Property is in the headlines again – well, to be fair it never really left. But, the topic most prominent at present is off-the-plan apartment sales and the impact of the tsunami of stock due to hit our capital city markets in the next 24 months.
By now, if you haven’t heard that buying off-the-plan can be fraught with issues, you’ve probably been living under a rock. If that’s the case, let me outline the issue for you now.
Projections estimate Australia’s capital cities, namely, Melbourne, Sydney and Brisbane are set for an influx of geographically concentrated new high-density apartment blocks, adding in the vicinity of 230,000 units to the already significant supply of this type of property.
This may have you asking “what’s the big deal? Don’t we have a housing shortage?” Well, you’re partly right. It seems in many major capitals like Sydney and Melbourne demand outstrips supply, but only for some types of property, in certain locations.
The shortage mainly relates to freestanding houses within 20km of our east coast CBDs. In markets like Melbourne and Sydney, the supply of houses isn’t increasing, in fact, it’s actually declining with an increasing frequency of redevelopments turning traditional house blocks into medium to high density blocks of apartments or townhouses, further exacerbating the already tight supply of freestanding homes. This, together with a growing population, is applying increased pressure to the supply of houses, leading to strong growth for this sector of the market.
In this case, the combination of low supply and high demand is positive for growth. Remember this because we’ll come back to it again shortly.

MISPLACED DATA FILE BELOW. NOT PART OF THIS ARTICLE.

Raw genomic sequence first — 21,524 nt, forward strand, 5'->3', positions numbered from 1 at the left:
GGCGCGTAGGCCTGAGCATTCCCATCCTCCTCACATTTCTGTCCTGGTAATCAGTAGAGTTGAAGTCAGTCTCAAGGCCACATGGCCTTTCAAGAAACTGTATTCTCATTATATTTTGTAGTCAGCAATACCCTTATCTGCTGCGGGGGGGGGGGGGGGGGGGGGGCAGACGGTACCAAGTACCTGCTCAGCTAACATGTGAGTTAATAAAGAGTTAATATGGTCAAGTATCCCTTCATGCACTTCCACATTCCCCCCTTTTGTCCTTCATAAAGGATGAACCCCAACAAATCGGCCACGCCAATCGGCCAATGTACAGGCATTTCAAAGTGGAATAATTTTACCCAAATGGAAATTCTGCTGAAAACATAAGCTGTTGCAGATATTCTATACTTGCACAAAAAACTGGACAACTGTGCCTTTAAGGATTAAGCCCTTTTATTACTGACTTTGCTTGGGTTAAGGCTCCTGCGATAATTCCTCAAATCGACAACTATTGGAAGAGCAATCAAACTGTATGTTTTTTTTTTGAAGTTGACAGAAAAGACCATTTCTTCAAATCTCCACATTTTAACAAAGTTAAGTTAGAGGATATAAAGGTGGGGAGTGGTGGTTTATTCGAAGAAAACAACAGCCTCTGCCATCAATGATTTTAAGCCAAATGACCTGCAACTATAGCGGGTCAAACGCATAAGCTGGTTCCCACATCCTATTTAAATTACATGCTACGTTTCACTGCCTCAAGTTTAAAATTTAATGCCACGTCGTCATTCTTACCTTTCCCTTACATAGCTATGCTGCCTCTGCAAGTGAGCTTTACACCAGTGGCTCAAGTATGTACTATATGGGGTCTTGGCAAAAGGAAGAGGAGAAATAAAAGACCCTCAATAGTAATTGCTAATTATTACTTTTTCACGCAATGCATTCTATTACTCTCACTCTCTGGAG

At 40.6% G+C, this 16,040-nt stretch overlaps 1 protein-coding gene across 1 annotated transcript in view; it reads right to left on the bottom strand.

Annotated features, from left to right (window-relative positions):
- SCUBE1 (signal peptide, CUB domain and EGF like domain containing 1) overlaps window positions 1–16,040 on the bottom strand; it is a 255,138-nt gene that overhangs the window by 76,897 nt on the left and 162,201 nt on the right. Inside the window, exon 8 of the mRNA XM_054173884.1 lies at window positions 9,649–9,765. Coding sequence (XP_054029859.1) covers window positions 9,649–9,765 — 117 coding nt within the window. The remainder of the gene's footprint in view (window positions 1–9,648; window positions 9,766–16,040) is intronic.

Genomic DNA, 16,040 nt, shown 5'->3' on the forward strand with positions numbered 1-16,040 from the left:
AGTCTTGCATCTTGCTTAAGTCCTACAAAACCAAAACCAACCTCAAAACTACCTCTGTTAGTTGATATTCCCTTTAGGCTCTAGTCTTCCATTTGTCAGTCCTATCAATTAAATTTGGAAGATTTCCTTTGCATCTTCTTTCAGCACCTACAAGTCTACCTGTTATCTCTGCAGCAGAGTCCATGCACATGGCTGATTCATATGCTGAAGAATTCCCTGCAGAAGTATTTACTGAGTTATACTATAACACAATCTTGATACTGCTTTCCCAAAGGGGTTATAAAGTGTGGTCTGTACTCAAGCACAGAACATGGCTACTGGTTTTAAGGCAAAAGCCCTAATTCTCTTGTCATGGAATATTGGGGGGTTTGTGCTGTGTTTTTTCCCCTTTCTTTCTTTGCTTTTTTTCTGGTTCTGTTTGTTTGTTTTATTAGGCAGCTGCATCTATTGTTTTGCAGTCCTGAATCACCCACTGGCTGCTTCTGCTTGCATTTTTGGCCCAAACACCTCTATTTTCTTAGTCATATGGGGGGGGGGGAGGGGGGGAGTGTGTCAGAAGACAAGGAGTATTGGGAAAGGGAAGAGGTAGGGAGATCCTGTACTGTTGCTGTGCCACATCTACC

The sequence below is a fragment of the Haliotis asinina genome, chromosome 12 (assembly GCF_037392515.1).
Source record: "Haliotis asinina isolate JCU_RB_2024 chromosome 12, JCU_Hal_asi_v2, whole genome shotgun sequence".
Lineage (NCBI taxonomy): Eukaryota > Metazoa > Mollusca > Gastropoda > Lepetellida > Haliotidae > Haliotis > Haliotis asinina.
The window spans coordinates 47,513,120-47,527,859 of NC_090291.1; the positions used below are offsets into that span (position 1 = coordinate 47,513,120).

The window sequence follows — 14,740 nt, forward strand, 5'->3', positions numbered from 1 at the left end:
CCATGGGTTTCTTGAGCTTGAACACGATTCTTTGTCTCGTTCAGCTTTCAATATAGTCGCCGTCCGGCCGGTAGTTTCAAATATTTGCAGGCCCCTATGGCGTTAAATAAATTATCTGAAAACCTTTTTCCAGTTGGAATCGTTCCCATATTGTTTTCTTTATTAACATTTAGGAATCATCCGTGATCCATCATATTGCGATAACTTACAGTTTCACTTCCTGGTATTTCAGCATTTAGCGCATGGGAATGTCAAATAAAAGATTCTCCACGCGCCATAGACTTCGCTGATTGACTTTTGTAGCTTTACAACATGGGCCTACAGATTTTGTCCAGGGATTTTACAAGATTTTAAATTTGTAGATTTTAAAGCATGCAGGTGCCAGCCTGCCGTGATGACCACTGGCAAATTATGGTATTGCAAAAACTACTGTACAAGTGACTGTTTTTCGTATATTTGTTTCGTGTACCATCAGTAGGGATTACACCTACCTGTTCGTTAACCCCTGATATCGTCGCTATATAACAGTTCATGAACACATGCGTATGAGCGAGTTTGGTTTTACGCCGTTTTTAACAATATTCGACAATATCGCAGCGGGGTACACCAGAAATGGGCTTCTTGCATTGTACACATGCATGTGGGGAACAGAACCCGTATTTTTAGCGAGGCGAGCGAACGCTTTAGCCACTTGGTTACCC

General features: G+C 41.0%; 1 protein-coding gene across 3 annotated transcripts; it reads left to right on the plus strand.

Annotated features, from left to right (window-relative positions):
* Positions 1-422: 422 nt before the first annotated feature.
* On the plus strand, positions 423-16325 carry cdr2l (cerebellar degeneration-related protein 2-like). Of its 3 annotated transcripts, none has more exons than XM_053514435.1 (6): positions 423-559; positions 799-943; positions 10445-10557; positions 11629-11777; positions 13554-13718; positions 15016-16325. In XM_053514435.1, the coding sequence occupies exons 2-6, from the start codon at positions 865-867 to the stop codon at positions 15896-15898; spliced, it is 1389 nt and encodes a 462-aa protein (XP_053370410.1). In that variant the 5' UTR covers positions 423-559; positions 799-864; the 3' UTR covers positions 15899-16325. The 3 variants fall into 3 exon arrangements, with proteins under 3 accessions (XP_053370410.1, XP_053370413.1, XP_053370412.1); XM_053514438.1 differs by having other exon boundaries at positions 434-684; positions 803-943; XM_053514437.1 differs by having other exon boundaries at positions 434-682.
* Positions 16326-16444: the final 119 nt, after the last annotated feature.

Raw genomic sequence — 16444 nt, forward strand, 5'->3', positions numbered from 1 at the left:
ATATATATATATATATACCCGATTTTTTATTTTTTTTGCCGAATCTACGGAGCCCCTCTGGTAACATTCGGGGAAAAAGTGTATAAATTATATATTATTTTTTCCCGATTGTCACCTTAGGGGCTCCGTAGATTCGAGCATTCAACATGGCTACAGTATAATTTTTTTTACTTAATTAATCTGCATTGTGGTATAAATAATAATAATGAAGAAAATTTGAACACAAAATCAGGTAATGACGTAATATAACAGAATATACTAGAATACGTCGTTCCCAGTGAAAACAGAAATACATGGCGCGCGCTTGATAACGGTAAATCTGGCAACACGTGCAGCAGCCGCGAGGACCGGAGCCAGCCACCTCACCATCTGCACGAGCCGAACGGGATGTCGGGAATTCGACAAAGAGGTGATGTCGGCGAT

Getting back on track, aside from not addressing the housing supply issue, the impact of the large number of off-the-plan properties is having a three-fold effect on buyers, not just today but well into the future.
Buyers are overpaying
Firstly, buyers are falling victim to slick marketing that spruiks the glory of taxation benefits, reduced stamp duty costs, lifestyle and developer-originated incentives such as giveaways and guaranteed rental returns – factors designed to distract buyers from the fact they are about to pay more for a property than it’s actually worth.
To put it another way, buying off the plan is a lot like buying a brand new car – the moment it’s driven off the lot it’s worth less than what was paid for it, sometimes in the realm of five to ten percent, unless perhaps, it’s rare or limited release. But, a loss of $2,000 to $5,000 on a new car is nothing compared with even just 5% on a half a million dollar property. Let me do the maths for you. That’s $25,000 dollars. Now consider, of all off the plan apartments, 50% demonstrate a drop in value upon settlement, with a median loss of 10% – that’s a whopping $50,000 whipped of the value of your average property before it even reaches settlement.
But, the similarities with new cars doesn’t stop there. The rebate or special offer received on stamp duty and on road costs are exclusive to the first buyer, and aren’t transferable to a second-hand buyer, immediately impacting resale value. I mean, why would you pay the same amount for a second-hand car that you’d pay for a brand new car that had never been driven? You wouldn’t.
And, let’s not forget, the premium paid for a brand new car or off the plan property also includes a sales and dealer commission on top of market value. In summary, the property is worth less than was paid for it – on average around $50,000.
Oversupply impacting long-term performance